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My question is quite simple I think. Is it true that we have approximately the same number of electrons as we have protons and the average electric charge of the molecules in our planet is roughly neutral?

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    $\begingroup$ Yes. You can extend your coverage to the universe and change the conditions to be "exactly" instead of "approximately" and "roughly". $\endgroup$ – Todd Minehardt Sep 1 '17 at 12:24
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    $\begingroup$ This 1988 paper says it is still unknown whether or not Earth has a net electric charge: link.springer.com/article/10.1007/BF01054576 $\endgroup$ – DavePhD Sep 1 '17 at 12:34
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    $\begingroup$ This more-recent paper puts upper limits on the charge: link.springer.com/article/10.1007%2Fs10714-012-1365-0 $\endgroup$ – DavePhD Sep 1 '17 at 12:37
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    $\begingroup$ I'm voting to close this question as off-topic because it's not about chemistry. $\endgroup$ – Mithoron Sep 1 '17 at 13:29
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    $\begingroup$ Obviously, the ideas expressed in the question are not (totally) alien to Chemistry. However, I think this is better off on the Physics.SE. $\endgroup$ – paracetamol Sep 1 '17 at 14:01
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Yes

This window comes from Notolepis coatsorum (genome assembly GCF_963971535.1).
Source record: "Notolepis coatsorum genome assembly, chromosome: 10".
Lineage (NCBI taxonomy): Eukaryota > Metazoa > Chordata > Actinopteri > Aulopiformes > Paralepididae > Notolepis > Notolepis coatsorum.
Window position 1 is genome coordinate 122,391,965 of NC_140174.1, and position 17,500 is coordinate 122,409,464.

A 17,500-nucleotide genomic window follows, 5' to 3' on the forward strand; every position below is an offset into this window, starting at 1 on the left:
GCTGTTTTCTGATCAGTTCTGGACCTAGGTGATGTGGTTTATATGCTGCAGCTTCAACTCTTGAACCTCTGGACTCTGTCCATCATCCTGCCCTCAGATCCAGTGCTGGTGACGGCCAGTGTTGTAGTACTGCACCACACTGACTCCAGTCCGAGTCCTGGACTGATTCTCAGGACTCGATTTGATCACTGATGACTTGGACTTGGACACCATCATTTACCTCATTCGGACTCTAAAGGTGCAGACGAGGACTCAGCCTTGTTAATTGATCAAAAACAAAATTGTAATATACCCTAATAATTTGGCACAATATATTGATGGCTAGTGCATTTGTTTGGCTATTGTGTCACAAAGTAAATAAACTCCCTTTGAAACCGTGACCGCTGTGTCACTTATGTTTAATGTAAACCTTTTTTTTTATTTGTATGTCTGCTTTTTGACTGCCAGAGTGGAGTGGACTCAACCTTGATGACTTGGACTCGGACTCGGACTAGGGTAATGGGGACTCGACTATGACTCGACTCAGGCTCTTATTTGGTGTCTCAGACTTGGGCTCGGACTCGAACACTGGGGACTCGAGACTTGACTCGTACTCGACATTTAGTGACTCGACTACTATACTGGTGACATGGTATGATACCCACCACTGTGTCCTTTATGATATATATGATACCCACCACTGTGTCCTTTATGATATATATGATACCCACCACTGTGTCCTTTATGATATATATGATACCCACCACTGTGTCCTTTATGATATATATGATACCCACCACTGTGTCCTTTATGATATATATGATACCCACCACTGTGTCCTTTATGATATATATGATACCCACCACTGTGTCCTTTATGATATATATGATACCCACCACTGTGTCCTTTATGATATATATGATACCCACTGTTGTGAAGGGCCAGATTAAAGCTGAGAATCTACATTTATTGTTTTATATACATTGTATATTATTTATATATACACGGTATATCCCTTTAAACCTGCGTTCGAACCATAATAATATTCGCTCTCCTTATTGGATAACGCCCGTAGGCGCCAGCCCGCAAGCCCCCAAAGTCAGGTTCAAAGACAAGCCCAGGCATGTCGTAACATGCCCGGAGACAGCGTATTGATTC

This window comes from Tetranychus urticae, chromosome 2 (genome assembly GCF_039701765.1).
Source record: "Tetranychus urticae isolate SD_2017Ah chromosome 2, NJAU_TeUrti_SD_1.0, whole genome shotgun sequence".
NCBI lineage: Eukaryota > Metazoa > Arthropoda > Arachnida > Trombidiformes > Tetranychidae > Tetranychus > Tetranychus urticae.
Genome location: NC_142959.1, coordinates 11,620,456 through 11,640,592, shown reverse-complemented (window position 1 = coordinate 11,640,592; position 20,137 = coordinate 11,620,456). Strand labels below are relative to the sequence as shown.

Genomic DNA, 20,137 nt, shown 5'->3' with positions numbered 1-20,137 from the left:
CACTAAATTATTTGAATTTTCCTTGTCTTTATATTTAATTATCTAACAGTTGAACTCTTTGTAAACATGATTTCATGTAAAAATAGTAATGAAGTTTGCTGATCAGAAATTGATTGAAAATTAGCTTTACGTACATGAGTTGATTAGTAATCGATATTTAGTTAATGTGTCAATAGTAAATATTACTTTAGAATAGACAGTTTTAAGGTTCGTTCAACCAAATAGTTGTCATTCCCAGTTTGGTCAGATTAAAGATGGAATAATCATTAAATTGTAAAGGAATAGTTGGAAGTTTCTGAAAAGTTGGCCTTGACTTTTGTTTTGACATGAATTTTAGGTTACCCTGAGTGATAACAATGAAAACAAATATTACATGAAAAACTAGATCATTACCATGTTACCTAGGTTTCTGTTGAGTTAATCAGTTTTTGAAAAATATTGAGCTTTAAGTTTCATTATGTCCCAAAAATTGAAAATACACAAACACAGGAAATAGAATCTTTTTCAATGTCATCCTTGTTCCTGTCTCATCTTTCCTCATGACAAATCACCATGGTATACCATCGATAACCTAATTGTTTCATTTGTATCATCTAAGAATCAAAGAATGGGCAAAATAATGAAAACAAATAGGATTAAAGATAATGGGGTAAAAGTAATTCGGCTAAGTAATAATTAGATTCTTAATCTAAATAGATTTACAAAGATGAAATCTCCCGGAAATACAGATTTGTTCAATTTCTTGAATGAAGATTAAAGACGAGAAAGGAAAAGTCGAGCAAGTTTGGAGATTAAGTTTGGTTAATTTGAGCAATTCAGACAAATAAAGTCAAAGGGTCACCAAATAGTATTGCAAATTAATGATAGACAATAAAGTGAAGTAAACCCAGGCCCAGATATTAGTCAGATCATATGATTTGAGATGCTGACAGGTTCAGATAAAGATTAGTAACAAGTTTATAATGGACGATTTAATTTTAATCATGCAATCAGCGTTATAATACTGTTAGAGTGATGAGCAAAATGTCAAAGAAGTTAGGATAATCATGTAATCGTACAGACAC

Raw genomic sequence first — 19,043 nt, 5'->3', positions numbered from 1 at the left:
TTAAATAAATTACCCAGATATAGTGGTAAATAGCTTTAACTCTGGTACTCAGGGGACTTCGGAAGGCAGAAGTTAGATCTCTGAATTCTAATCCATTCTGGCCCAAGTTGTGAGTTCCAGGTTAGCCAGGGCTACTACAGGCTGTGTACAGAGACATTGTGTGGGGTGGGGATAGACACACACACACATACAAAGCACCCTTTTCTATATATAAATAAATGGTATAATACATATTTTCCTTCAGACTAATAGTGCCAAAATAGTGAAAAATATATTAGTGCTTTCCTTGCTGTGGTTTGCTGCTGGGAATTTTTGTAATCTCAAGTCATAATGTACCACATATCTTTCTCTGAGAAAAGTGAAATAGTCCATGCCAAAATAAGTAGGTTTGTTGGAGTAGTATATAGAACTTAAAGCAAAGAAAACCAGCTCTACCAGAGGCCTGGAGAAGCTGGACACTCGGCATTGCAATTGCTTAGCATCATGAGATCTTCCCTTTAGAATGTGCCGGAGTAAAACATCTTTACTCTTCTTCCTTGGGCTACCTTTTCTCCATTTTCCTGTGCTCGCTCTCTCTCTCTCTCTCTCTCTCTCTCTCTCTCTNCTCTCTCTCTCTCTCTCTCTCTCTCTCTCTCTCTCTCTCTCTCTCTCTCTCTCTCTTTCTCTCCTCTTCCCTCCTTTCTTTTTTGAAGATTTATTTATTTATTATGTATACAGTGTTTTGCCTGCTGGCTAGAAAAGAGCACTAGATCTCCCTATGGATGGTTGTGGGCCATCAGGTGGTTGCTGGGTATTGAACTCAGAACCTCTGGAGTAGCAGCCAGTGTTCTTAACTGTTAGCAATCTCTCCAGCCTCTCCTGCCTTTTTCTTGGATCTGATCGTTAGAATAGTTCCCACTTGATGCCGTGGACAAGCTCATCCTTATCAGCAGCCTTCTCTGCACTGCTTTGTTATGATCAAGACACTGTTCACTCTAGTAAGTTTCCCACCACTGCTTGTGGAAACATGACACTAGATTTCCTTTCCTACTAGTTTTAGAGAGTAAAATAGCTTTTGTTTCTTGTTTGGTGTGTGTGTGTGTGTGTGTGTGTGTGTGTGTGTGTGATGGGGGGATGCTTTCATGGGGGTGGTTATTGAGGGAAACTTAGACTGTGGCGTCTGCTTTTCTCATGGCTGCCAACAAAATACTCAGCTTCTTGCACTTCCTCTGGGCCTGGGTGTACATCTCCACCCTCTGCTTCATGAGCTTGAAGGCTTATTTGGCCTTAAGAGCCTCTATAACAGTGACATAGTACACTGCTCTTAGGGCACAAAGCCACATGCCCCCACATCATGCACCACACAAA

We can see that the charges in the observable world are close to balance by considering what we would observe if they were not.

Big imbalances of charges cause strong electrical fields. Those are measurable and their effects are observable. We can create such imbalances locally (that's what a van Der Graaf generator does) and the effects are spectacular: really big sparks as the strong fields ionise air and cause big electrical discharges. These separations also occur in nature (that's what thunderstorms are). In both cases, the consequence of significant temporary separations of charge are spectacular natural phenomena that act to restore the balance.

It could be true, however, that the earth as a whole had a net charge. We wouldn't notice this while on the surface as the net charge would be relative to interplanetary space. On the other hand any such charge would probably be neutralised by selective interaction with the charged particles in the solar wind which we could observe. Also, if the net charge were substantial, we would observe significant effects on planetary orbits (the electrical field is a lot stronger than the gravitational field.

These observations together suggest that both locally and globally we have approximately the same number of protons as electrons on the earth.

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